Handling runtime errors

When addressing runtime errors and exceptions, developers typically follow one of two approaches — error bubbling or immediate error handling.

Error bubbling lets an error rise, or “bubble,” from the initial occurrence point through nested functions until it reaches a higher level that lets the developer address it. This method depends on the hierarchical structure of the call stack to manage errors systematically.

But immediate error handling addresses errors at the point of occurrence and prevents them from affecting other application parts.

In both cases, you can use a try-catch block or error event listener to catch and process your error.

Try-catch blocks

A try-catch block is an error handler that exists in many programming languages. It’s a control flow statement that defines the sequence in which individual instructions or blocks of code are executed. These blocks encapsulate code that may trigger errors within a try segment, while the catch segment processes any errors that arise to prevent program crashes. This setup includes:

  • Try block: Encases code that might trigger an error
  • Catch block: Activates if an error occurs within the try block, with the error providing details about the issue

Here’s an example try-catch block syntax for JavaScript:

Try-catch block syntax for JavaScript example

The try-catch block syntax varies for each language, so you’ll need to adapt the code to your needs.

Error event listener

Unlike the try-catch block, which deals with synchronous code execution, an error event listener allows developers to handle errors that occur asynchronously — outside the typical flow of synchronous code execution. These listeners are particularly effective in web development for handling errors from external resource loading and user interactions.

Employing error event listeners lets you intercept errors at a broader application level. This enables more effective error logging, debugging, and handling and ensures that asynchronous errors don’t interrupt the overall application flow.

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Avoid errors with an automated testing suite

To complement the error-handling strategies discussed above, consider adopting automated testing suites.

These software tools automate code testing and reduce manual errors by simulating user interactions to detect issues early. By preventing errors from reaching production, automated suites streamline debugging and bolster application reliability, ultimately ensuring a seamless user experience. This approach embodies the DevOps shift left philosophy, which encourages early and frequent testing to identify errors before they escalate.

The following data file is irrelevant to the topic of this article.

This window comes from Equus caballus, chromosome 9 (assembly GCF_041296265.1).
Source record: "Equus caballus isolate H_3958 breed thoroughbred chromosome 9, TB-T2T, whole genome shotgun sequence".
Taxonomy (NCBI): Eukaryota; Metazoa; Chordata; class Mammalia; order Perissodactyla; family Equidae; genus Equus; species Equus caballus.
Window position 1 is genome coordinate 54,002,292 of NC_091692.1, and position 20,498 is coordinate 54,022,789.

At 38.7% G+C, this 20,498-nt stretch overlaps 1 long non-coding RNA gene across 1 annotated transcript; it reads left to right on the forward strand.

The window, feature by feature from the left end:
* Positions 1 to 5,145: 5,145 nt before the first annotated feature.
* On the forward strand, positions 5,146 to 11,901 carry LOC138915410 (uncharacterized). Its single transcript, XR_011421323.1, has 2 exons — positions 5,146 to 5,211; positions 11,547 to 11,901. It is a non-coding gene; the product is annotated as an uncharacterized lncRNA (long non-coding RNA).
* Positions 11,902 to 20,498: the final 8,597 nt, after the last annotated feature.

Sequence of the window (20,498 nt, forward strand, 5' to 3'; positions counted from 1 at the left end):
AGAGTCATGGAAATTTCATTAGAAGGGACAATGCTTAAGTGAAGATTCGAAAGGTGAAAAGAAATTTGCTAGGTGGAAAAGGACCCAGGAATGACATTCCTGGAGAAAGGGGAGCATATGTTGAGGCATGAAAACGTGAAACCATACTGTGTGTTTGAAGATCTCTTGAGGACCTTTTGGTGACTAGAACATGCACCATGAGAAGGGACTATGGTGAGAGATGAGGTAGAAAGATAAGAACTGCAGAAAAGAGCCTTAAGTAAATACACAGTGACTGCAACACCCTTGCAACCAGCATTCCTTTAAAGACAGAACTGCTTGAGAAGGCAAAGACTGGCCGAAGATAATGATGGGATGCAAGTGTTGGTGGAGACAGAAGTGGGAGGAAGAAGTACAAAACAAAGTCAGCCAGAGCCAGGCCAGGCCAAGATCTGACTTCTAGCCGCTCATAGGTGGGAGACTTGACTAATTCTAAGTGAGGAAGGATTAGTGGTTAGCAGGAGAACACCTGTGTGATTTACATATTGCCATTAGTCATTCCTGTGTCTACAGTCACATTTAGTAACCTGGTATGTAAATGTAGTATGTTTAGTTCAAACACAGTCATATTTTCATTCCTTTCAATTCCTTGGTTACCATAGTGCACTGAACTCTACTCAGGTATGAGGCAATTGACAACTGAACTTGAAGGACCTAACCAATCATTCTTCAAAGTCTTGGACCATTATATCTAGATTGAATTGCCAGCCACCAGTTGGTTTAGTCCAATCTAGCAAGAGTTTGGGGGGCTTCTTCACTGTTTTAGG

An effective testing suite includes the following key components.

Unit tests

Unit tests scrutinize individual code sections and functions to ensure each operates as expected. Because they look at each feature individually, these tests are great for identifying logic errors early in development.

As a best practice, you should write unit tests for each feature you create to allow for focused testing on component behavior without broader application contexts interfering.

Consider the earlier logic error example. After writing a feature, a developer would write a unit test that checks if the feature calculates the average from a list of numbers. If the feature incorrectly multiplies values instead, the unit test would highlight this discrepancy before the developer merges the code. This ensures errors are caught early.

Unit tests also excel at identifying runtime errors by testing various inputs, especially when dealing with unexpected data types. Consider a scenario where your number-averaging feature encounters nonnumeric data, like the letter “p,” as input. Should your form mistakenly accept this, a runtime error will occur. But by designing your feature only to accept specific data types, any inappropriate input triggers an error or warning message to the user. Unit testing ensures your feature robustly handles these edge cases to prevent runtime errors and maintain your application’s integrity.

Integration tests

Integration tests ensure seamless interaction between application components by simulating real-world scenarios where different parts work together. They identify interface issues and verify the correct data flow to prevent logic and runtime errors.

Consider a scenario where a runtime error occurs in the code responsible for database comment storage. An integration test could replicate submitting a comment through the web application, saving it to the database, and then displaying it on the website. This approach allows the test to identify any runtime errors early and prevent them from affecting the production environment. Integration tests can also help you troubleshoot code by highlighting error messages, unexpected outcomes, and any other signs that the process or program didn’t proceed as planned.

End-to-end tests

End-to-end (E2E) tests look at your entire application workflow, encompassing user interfaces, databases, and external integrations. They simulate user scenarios to uncover logic and runtime errors across the system.

While integration tests focus on interactions between different application components, E2E tests evaluate the entire application’s workflow from the user’s perspective. So while integration tests verify component compatibility, E2E tests validate the complete user experience.

For instance, in testing the graphical user interface (GUI) — the components users interact with — an E2E test might navigate through critical user flows, like logging in. It simulates clicks through the login sequence to ensure all forms work correctly, the systems accurately process and store user information, and the interface displays the proper information.

Enjoy error-free websites with Webflow

Understanding various error types and implementing strategies to manage or prevent them is essential. Webflow Enterprise offers a suite of analytics tools and integrations designed to simplify this process. These resources empower your team to identify, analyze, and address potential issues more efficiently, so you don’t have to worry about 502 bad gateway errors and security risks.

Explore Webflow Enterprise today and discover how our platform can revolutionize your online presence.

Build with Webflow

Webflow Enterprise gives your teams the power to build, ship, and manage sites collaboratively at scale.

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Build with Webflow

Webflow Enterprise gives your teams the power to build, ship, and manage sites collaboratively at scale.

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Last Updated
May 1, 2024
Build with Webflow

Webflow Enterprise gives your teams the power to build, ship, and manage sites collaboratively at scale.

Contact sales
Contact sales